RWW Soundings

A Love Story: A Tribute to RWW Founders Stan and Judith

Left-ArrowPage-Numbers-Sides-2Page-Numbers-Middle-3Page-Numbers-Sides-4Right-ArrowWritten and compiled by Sydney Elliott, Contributing Writer/Outgoing Editor

Oh, the generosity . . . oh, the love of others, and the love of the hope of the life-saving and culture-saving promise of noteworthy writing. Oh, Stan and Judith.

—Stephen Corey, Faculty

When I sat down to write a fitting tribute to our beloved RWW founders, Stan Sanvel Rubin and Judith Kitchen, I was daunted. Frozen, really. How to begin? So, being the academic, I did my research, reading interviews and bios and trying to accumulate their many accomplishments into a piece that would celebrate their achievements. However, instead of warm and celebratory, it sounded like a book report.

As I began one draft, then another, I kept coming back to the idea of love, a love story. The story of Stan and Judith and their vision is the ultimate love story: their love of writing and writers, love for the program they began and nurtured, and their love for one another. 

RWW began with a conversation at an AWP conference over ten years ago. Stan and Judith teamed up to start an MFA program that was different, an MFA program that focuses on creating a sustainable writing life for its participants. They wanted more than a degree; they wanted the students to find and develop a commitment to their writing. It was a holistic vision. As Stan so elegantly put it in a Soundings interview by Sidney Brammer, he wanted “a program with a special spirit of respect for the whole person, where participants are treated as grown-ups, where the student’s creative life is not taken over by the program, yet the student is challenged to discover the best of the writer self.” 

Stan made this philosophy clear in his famous acceptance phone calls to new participants. RWW is not a place for egos; it is a place to develop and nurture a writing life, charged with a spirit of helping each other to become our best. Stan and Judith also understood something just as important and often overlooked in other programs. Most RWW participants have jobs, families, kids, and lives—in essence, we are adults, and they structured the program accordingly to fit the lives of busy individuals. And perhaps most importantly, both of them understood that the MFA owes its students an experience that lasts long after the participant graduates.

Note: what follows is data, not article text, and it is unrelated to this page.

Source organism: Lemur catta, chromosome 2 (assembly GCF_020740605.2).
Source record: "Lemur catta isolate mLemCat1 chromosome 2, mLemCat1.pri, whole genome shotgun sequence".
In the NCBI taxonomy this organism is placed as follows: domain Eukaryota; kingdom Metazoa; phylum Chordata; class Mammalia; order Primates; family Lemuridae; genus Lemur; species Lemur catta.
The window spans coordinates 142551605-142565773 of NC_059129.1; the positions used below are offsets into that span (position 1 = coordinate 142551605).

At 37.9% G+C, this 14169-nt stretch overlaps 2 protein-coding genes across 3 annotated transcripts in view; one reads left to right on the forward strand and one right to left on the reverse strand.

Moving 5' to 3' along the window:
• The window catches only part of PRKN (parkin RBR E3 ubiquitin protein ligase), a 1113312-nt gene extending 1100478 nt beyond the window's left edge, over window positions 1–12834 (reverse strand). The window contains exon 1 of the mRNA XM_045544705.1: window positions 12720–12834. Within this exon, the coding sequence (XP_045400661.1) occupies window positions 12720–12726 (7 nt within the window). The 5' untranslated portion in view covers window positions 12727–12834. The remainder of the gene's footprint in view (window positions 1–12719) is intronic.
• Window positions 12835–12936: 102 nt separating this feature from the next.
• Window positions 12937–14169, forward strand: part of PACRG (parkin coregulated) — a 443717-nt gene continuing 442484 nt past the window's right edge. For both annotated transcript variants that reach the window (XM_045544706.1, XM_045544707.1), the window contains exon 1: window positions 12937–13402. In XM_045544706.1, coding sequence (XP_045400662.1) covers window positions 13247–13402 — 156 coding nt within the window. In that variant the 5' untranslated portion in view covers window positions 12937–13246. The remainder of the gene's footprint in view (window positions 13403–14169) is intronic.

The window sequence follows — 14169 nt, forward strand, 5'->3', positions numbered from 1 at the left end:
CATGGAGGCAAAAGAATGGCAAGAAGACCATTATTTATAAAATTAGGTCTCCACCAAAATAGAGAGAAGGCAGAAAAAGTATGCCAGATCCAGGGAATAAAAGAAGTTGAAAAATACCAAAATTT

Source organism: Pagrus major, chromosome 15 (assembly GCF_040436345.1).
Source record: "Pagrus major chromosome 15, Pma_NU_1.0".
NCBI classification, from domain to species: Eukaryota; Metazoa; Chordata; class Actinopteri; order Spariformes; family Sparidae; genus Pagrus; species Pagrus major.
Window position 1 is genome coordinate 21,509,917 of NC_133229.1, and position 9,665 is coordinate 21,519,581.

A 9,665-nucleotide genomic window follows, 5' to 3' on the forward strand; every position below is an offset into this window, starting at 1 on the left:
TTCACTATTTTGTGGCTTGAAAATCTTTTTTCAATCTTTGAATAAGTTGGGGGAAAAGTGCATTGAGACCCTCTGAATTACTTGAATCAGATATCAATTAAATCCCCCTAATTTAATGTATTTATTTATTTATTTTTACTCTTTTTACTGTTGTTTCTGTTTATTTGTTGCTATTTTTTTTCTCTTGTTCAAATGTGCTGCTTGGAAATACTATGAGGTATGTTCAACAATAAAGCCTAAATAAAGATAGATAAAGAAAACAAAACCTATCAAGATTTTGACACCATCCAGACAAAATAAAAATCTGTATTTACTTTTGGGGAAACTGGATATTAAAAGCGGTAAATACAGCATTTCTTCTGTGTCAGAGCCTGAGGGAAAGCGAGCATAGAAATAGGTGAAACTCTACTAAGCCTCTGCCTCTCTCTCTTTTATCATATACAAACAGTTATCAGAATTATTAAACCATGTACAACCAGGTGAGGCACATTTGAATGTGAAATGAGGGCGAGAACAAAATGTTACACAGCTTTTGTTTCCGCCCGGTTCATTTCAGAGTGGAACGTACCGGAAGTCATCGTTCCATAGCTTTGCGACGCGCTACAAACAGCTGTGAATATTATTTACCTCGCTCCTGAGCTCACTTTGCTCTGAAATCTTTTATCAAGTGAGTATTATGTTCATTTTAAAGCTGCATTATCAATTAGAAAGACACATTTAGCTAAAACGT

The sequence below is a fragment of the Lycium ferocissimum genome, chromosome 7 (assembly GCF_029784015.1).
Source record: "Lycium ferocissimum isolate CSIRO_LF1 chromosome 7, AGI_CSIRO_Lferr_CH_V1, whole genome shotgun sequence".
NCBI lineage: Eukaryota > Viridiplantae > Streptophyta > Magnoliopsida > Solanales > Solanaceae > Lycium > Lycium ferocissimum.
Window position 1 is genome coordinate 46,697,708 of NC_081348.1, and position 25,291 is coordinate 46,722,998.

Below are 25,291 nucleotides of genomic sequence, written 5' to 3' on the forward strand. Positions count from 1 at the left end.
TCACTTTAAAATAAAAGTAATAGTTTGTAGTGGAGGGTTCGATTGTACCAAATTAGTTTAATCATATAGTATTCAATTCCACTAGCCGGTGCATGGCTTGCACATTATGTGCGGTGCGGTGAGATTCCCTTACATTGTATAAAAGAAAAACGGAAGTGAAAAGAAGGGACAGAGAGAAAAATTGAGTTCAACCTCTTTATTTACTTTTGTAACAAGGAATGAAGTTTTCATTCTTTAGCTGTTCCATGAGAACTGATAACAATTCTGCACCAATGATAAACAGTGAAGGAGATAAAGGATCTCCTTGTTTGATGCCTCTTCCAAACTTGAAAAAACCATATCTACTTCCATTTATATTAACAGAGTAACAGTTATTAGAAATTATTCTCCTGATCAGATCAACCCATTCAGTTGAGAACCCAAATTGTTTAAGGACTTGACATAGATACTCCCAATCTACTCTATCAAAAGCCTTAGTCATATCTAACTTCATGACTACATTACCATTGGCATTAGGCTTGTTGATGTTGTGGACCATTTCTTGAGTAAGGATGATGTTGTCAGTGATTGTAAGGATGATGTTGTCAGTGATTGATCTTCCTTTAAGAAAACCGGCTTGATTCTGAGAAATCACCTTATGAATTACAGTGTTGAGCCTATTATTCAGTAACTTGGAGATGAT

When I got the phone call from Stan welcoming me into RWW, it was clear I wasn’t entering a “program;” I was being embraced into a community, a family. I think I speak for nearly all of us, when I say we will miss Judith’s wit and insights, Stan’s introductions and stories, and the way they always found time to hold hands, even after the most hectic days at residency.

Thinking back to my first summer residency, I joined Judith and Stan sitting on the lawn during a break. They talked and laughed like the old friends that they are. I was new to the program, nervous, and I joined the conversation about the weather (I think). Judith sat crossed legged, her face tilted to the sun. Stan rifled through a satchel, one leg thrown out, always remembering to ask me something about myself. 

Many of us have these types of memories, things we will miss, gratitude, and stories we could share about the couple lovingly referred to as “Studith.”  Although I could not include everyone, here are some thoughts by a few of our longtime faculty:

I realize I could wax on for a very long time about what Stan and Judith have accomplished with this program they built from scratch and about what they and the program have come to mean to me over the past eleven years. But as I thought about what stands out most, what I’d mention if I could only mention one quality that impresses me above and beyond all the others, it would be this: 

They managed to do something I thought was impossible:  they built a writing program with an all-pervasive ethos of mutual support and cooperation. I can’t emphasize enough how unusual this is. Before I joined RWW, all the writing “communities” I’d experienced had been fraught with ego, competition, hierarchy, and petty politics. But Stan and Judith created something different, and they did so without compromising standards, did so while still expecting rigor and the very best writing each student can produce.